Even though Takashi Miike is going through a more kid-friendly phase of his career (Nintama Rantaro, Ace Attorney), he is still fondly remember for the wacky and crazy stuff (Visitor Q) he made 10-15 years ago. Gozu [Gokudo Kyofu Dai-gekijo: Gozu] is a genuine relic of that particular time and without a doubt one of the highlights of that period. Even by modern standards some scenes are still jaw-droppingly insane.
Even though Gozu was also dubbed Yakuza Horror Theater, it's not that simple to categorize the film (then again, that goes probably for most of Miike's films) as a straight-up horror flick. Gozu does have its fair share of tense and freaky moments, but underlying the horror is a constant stream of absurd humor. Gozu never cashes in on gore, creeps or scares, instead it uses its dark and outlandish setting to draw some awkward and stunned laughs from its audience.
The challenge of Gozu is to appreciate its two distinct sides. There are some genuinely funny, dry and understated scenes littered throughout the film, but they tend to be overshadowed by the bat-shit crazy moments that Miike flaunts so generously in order to brighten up the film. By comparison the rest of the scenes may appear to be a little dull, but that's just by contrast. If you look a little closer you'll find that the in-between scenes have their one unique flair and contain plenty of laughs too.
The film starts off when low-ranking yazuka Minami is ordered to kill his own boss, Ozaki. Ozaki has lost his mind and he's become a liability to the entire clan, so Minami and Ozaki are sent on a trip to a remote village where Minami is supposed to take care of the killing. While Minaki is reluctant to follow up his orders, he is helped by faith when Ozaki suddenly dies beyond Minami's own control. But then Ozaki's body disappears and the people of the village turn out to be a real freak show, unable to help him locate Ozaki's remains.
Visually it's typical oldskool Miike, although there aren't too many ultra-budget effects on display here. The image quality is quite grainy, but the desolate and detailed settings do provide some surprisingly atmospheric visuals. The warm red and brown colors that run throughout the film help to further establish the dark and intense atmosphere. Not everything is up to par, some scenes do look a little pale in comparison to others, but overall Gozu is a visually pleasing film.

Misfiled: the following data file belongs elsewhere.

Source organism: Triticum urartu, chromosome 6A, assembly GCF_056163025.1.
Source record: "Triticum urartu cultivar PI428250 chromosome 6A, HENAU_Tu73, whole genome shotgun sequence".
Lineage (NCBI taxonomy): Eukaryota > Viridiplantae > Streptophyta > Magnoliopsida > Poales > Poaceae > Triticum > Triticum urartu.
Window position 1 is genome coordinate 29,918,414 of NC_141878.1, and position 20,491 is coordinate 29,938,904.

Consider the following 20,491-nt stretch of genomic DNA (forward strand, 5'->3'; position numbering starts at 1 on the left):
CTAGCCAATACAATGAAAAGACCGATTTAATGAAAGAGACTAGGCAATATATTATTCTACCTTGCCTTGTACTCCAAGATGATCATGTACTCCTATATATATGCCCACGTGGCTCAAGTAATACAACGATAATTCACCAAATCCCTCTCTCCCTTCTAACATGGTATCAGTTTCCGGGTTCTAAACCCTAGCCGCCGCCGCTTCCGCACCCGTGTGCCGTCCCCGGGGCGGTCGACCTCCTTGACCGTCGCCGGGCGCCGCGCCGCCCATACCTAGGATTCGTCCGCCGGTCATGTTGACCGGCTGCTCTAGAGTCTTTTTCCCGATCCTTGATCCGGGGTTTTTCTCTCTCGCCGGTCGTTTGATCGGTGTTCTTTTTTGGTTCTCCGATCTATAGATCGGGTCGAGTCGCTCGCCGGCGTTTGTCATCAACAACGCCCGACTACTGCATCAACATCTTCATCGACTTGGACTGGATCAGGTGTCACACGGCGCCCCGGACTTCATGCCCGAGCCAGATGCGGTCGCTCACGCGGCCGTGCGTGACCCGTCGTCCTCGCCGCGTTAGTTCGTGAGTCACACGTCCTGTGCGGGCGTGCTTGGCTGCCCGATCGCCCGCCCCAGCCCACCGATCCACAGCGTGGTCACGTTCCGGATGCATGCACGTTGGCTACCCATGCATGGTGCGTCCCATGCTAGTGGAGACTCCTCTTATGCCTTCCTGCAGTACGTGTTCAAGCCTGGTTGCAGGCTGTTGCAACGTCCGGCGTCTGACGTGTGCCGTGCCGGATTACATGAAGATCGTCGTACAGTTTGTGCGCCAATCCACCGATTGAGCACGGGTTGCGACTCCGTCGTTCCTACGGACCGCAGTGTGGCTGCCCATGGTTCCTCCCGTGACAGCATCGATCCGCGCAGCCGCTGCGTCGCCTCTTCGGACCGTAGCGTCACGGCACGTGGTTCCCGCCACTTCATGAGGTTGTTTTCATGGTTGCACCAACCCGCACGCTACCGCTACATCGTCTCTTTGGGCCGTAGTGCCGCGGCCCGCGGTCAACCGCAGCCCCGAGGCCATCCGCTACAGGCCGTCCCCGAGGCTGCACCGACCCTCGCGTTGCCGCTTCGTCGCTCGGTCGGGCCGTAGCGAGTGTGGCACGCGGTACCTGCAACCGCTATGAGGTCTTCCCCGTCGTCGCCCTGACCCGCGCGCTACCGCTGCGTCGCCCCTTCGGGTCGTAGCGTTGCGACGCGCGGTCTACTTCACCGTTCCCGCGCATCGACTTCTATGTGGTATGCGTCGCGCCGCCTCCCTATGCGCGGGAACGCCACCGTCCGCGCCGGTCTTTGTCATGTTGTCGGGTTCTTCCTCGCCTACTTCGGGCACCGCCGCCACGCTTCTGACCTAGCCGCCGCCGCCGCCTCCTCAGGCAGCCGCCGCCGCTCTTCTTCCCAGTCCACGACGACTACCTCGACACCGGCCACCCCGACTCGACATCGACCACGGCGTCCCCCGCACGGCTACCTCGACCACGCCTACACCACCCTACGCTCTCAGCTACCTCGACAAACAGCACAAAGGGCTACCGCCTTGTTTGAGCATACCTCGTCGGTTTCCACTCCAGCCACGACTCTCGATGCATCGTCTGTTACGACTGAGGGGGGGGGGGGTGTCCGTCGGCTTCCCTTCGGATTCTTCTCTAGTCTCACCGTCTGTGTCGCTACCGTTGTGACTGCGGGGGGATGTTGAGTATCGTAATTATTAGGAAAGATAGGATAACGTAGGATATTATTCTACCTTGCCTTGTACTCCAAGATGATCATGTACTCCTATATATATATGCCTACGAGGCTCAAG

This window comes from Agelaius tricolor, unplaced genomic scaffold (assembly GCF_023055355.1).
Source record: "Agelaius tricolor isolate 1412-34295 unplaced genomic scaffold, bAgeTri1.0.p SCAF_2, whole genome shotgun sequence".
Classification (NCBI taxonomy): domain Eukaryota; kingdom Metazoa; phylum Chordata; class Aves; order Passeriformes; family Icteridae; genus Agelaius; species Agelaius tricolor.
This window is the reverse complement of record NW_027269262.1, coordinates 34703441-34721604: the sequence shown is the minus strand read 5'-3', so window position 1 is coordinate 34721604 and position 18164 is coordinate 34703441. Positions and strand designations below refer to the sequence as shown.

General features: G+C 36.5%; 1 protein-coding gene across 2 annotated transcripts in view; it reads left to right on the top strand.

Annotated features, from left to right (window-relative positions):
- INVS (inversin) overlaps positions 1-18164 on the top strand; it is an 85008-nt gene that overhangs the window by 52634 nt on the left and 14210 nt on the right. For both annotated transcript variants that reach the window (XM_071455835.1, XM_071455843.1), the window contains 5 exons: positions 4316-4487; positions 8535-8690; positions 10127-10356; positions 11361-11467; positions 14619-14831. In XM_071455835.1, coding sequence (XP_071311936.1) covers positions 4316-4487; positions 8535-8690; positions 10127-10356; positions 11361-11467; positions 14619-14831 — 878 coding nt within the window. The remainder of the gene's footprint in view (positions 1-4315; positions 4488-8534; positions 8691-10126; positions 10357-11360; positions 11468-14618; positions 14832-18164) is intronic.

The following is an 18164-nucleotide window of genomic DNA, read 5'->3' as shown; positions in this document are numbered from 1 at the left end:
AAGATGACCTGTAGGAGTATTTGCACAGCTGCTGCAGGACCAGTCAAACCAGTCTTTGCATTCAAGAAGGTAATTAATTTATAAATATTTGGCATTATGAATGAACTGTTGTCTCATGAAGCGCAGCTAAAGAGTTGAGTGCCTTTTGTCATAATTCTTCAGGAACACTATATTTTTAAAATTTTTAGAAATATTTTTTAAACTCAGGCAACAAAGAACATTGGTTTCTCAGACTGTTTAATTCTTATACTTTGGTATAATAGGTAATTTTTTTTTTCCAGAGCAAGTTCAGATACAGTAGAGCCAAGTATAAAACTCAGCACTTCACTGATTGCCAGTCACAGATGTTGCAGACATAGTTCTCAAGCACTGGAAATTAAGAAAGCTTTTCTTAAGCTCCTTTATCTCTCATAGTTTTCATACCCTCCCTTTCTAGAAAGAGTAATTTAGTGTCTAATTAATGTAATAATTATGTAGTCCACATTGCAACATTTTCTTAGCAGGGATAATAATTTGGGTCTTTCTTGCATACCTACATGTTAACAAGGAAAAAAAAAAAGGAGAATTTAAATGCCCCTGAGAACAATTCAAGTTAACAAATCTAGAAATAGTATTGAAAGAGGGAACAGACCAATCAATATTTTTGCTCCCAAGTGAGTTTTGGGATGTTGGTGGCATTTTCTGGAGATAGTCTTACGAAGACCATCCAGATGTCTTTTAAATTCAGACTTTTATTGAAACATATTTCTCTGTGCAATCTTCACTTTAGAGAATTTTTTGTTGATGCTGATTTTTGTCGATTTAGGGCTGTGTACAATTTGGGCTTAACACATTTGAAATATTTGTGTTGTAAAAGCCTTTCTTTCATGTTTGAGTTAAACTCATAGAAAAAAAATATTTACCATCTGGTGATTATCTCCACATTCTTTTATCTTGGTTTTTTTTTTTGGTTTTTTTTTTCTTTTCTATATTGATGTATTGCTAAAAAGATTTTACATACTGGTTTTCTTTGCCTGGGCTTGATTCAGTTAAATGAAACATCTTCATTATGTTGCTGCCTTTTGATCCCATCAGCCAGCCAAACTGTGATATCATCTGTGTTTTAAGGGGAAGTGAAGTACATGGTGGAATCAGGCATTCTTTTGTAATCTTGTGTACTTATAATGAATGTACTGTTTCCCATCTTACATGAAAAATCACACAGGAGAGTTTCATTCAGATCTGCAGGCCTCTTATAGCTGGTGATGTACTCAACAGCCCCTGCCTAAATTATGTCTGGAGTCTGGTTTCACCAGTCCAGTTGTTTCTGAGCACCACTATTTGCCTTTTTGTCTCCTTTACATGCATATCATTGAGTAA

The soundtrack too has its moments. From the eerie jazzy interludes to the Gozu theme song, Miike has a few interesting musical tricks up his sleeve. As a whole the soundtrack may lack some coherence and it it does come across as quite fragmented, but within individual scenes it proves itself to be an asset to the overall atmosphere of the film.
Sone takes up the lead role as Minami, but when all is said and done this is really Sho Aikawa's film. He really owns his Ozaki character, bringing a surprising likability to an otherwise weird and insane character. Aikawa is a great actor, one of Japan's underestimates gems if you ask me, and he truly thrives when featured in a Miike film. The films also features some very good performances of Keiko Tomita and Renji Ishibashi in secondary roles and a nice cameo of Ken'ichi Endo, making for a fun and varied cast that is not afraid to get a little freaky.
As good as the film is in its entirety, Gozu will always be remember for a couple of glorious, stand-alone "wtf" moments. The film opens with the by now infamous yakuza killer dog scene and goes on to surprise and revolt with the human milk farm, the yakuza skin collection, the worst death scene ever and the cow scene. But it all pales in comparison to one of the most epic endings ever filmed, five minutes of pure Miike genius that couldn't have made a better finale. A scene that Miike even knows to surpass with what is probably the oddest, driest ending quote ever.
Even though these scenes tend to pull all the attention towards them, there is still plenty to enjoy in between. Miike's sense of dry and absurd humor is impeccable throughout the film, Minami's trip is as weird, awkward and disturbing as they come and Aikawa puts in one of the best performances of his life. Just don't expect a typical horror/mystery flick (despite many claims of Lynch-like scenes), Gozu is a superb comedy meant for people who like their slice of cinema a little different.